Sentinel-6 to help NASA track climate change's effects on oceans

Saturday morning NASA plans to launch the Sentinel-6 satellite, which is expected to help scientists better measure sea levels, among other weather and climate patterns. File Photo by NOAA/UPI
Saturday morning NASA plans to launch the Sentinel-6 satellite, which is expected to help scientists better measure sea levels, among other weather and climate patterns. File Photo by NOAA/UPI | License Photo

Nov. 20 (UPI) -- While NASA has been using satellites to measure the height of the ocean for the last 28 years, the Sentinel-6 Michael Freilich satellite is slated to offer greater precision than ever before.

Sentinel-6, jointly developed by NASA, the European Space Agency, the European Organization for the Exploitation of Meteorological Satellites and NOAA, is set to launch Saturday at 12:17p.m. EST from Space Launch Complex 4 East at Vandenberg Air Force Base in California.


The satellite will use a trio of instruments to calculate its position and distance above the ocean's surface as the satellite follows its polar orbit.

"It's going to be a new star in the sky, giving us the best possible measurements of sea level rise, ocean waves and wind," Craig Donlon, Sentinel-6 mission scientist with ESA, said during a press conference on Friday.

To measure the height of sea surface, Sentinel-6 will use its state-of-the-art Poseidon-4 radar altimeter to bounce a radar pulse off the top of the ocean and measure the time it takes for the pulse to return to the satellite.


Because water vapor in the atmosphere can influence the speed of the radar pulse, a second instrument, the Advanced Microwave Radiometer for Climate, will measure water vapor, allowing the altimeter to properly calibrate its measurements.

In addition to measuring the height of the ocean surface, Sentinel-6's altimeter will be able to calculate the angle at which radar pulses bounce off the ocean surface, which will help scientists monitor the height of ocean waves.

The instrument will also be able to measure the roughness of the ocean surface, data that will allow researchers to keep tabs on ocean winds.

Sentinel-6 will follow the same orbit as its predecessor, as well its successor, Sentinel-6B, scheduled for launch in 2025. The sibling satellites will provide continuity to the effort to monitor changes to Earth's sea surface topography.

"Sea level rise isn't going to go away any time soon, so we have to keep measuring it, and the longer the record, the better," said Josh Willis, Sentinel-6 Michael Freilich project scientist and researcher at NASA's Jet Propulsion Laboratory.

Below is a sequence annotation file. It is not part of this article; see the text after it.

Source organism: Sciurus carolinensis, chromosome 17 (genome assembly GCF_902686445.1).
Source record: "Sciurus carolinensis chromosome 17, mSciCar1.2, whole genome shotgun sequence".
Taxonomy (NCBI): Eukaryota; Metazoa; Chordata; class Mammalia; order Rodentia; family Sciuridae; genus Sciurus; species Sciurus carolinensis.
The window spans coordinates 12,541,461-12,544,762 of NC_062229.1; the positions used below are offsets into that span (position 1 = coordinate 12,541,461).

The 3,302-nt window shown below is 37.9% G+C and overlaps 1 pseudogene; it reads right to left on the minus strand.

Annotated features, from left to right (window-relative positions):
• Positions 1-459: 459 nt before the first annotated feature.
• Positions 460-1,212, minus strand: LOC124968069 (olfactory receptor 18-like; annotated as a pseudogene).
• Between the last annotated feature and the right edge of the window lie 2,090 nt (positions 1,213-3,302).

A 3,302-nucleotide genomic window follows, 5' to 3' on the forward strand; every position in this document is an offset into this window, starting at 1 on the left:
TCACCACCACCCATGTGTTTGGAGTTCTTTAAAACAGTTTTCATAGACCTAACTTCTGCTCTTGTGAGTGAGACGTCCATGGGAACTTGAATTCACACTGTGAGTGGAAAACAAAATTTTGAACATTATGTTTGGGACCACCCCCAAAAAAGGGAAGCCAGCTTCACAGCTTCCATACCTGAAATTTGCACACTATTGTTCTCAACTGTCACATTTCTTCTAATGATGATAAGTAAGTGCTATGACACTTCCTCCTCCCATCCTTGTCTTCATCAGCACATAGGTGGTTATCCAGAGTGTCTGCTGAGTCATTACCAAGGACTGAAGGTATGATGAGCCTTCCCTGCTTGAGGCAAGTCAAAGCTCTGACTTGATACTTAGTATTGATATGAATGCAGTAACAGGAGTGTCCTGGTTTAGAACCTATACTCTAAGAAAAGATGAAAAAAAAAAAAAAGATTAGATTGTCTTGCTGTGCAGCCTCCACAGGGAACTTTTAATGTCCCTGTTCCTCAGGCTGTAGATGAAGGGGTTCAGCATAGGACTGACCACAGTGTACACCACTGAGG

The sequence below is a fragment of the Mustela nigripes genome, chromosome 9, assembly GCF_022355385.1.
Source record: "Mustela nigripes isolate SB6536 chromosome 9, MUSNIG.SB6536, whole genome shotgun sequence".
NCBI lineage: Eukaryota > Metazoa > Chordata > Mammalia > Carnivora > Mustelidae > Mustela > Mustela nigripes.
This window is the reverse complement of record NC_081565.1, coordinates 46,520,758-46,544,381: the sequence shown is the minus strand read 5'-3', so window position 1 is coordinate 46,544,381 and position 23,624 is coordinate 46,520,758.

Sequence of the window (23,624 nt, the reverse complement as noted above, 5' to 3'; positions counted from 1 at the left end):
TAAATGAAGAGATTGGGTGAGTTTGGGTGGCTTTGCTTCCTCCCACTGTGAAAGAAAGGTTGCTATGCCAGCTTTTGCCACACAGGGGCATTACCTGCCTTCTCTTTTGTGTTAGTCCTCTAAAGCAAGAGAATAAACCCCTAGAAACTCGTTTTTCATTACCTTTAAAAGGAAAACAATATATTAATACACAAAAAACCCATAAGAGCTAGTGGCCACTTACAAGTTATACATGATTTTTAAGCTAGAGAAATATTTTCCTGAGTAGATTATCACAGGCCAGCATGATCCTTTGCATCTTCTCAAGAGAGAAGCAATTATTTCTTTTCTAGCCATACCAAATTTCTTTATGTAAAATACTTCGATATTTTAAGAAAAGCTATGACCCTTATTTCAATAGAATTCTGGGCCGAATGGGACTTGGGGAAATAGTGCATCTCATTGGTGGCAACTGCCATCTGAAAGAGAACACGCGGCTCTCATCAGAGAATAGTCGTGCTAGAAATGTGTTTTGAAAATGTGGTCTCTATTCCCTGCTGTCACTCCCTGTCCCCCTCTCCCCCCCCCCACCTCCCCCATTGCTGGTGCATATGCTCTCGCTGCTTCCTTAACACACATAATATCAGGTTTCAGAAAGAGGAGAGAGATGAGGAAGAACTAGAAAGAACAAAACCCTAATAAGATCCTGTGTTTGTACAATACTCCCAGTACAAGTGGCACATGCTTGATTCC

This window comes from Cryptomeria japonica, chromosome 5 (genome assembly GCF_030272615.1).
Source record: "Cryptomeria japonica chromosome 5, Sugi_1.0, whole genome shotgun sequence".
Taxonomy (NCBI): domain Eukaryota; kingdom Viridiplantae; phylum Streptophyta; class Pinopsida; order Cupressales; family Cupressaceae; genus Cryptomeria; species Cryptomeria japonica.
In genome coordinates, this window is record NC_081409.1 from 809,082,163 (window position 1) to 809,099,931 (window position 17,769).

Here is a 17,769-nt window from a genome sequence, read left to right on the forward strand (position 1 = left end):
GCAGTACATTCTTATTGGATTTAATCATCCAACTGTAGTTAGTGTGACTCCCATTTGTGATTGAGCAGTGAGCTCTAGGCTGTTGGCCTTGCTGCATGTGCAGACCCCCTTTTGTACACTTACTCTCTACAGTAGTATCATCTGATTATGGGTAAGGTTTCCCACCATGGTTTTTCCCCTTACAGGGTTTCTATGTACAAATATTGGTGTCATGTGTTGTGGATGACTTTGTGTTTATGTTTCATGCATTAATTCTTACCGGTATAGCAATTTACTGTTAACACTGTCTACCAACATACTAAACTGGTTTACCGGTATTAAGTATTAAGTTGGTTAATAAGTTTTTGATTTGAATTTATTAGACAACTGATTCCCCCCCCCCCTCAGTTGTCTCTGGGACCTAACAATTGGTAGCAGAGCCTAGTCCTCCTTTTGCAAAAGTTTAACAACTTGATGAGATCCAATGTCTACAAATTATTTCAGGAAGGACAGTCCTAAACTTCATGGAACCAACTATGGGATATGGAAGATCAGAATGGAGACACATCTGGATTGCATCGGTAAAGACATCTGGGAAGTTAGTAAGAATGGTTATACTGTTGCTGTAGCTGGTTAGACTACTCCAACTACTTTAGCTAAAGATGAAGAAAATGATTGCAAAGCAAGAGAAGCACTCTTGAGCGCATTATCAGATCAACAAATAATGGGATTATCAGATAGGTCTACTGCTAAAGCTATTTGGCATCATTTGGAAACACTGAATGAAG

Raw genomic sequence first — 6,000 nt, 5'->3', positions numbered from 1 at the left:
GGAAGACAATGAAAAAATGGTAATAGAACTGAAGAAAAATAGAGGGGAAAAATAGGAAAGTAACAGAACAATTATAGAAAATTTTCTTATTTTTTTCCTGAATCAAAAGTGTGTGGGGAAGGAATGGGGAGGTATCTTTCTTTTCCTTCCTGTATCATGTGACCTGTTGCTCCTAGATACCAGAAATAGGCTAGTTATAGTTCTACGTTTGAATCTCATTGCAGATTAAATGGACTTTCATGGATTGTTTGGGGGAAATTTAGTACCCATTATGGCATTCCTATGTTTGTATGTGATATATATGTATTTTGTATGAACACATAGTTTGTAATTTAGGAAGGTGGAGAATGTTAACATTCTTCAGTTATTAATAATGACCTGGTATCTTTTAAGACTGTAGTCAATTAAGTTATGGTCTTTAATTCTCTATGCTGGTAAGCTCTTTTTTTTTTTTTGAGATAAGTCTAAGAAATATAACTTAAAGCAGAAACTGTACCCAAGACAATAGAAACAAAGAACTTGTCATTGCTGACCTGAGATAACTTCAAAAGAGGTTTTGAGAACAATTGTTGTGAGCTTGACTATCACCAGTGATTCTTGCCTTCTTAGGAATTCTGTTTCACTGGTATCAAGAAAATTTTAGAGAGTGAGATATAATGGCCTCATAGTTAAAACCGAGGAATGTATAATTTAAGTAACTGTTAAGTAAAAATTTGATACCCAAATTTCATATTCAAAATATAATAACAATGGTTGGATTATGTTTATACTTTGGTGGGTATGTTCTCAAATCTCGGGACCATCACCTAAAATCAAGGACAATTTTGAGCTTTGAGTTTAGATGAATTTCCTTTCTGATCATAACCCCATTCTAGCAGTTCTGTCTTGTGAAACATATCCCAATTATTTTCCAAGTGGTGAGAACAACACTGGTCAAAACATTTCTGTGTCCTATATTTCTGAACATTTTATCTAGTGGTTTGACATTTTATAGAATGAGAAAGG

Scientists at NASA and NOAA will use data from a variety of other satellites and surface-level instruments to provide context for the data collected by Sentinel-6.


"It's when we combine altimetry observations with observations from our gravity-measuring missions and so forth that we can see, not only that sea levels are rising, but also how much of that change is coming from melting ice sheets and glaciers and how much is coming from thermal expansion of the oceans," said Karen St. Germain, director of the Earth Science Division at NASA.

Though global warming reports often focus on changes in air temperature, the majority of the sun's energy is absorbed by the ocean. That energy is transferred into Earth's atmosphere only later.

"Global warming is really ocean warming," Willis said.

Warming isn't happening uniformly everywhere, and because the ocean expands as it warms, researchers will be able to use Sentinel-6 observations to more precisely monitor where the ocean is warming fastest.

"Because 70 percent of earth's surface is covered by the ocean, we're literally watching the shape of the planet change before our very eyes," Willis said.

In addition to helping scientists keep long-term records of sea-level rise, Sentinel-6 data will also help scientists more accurately model and predict weather patterns.

Its ability to detect areas of taller, warmer water will be particular useful to scientists working to predict the paths and intensities of hurricanes, as well as to research studying the influence of El Nino on weather patterns around the world.


Another instrument, the Global Navigation Satellite System-Radio Occultation, or GNSS-RO, will aid the work of meteorologists and climate scientists by intercepting the radio signals of communication satellites appearing and disappearing over Earth's horizon.

By measuring slight changes in the radio signals as they bend around the curvature of the planet, GNSS-RO will be able to extract information about temperature and humidity at different altitudes.

Sentinel-6 will carry more than just instruments.

As it orbits the Earth more than 800 miles above its surface, the satellite will carry the name and legacy of Michael Freilich, the former director of NASA's Earth Science Division who passed away earlier this year.

Freilich was instrumental in advancing efforts to monitor Earth's oceans from space.

"Mike was a leader in the field and a friend and a mentor to many of us in the earth sciences division," St. Germain said.

Latest Headlines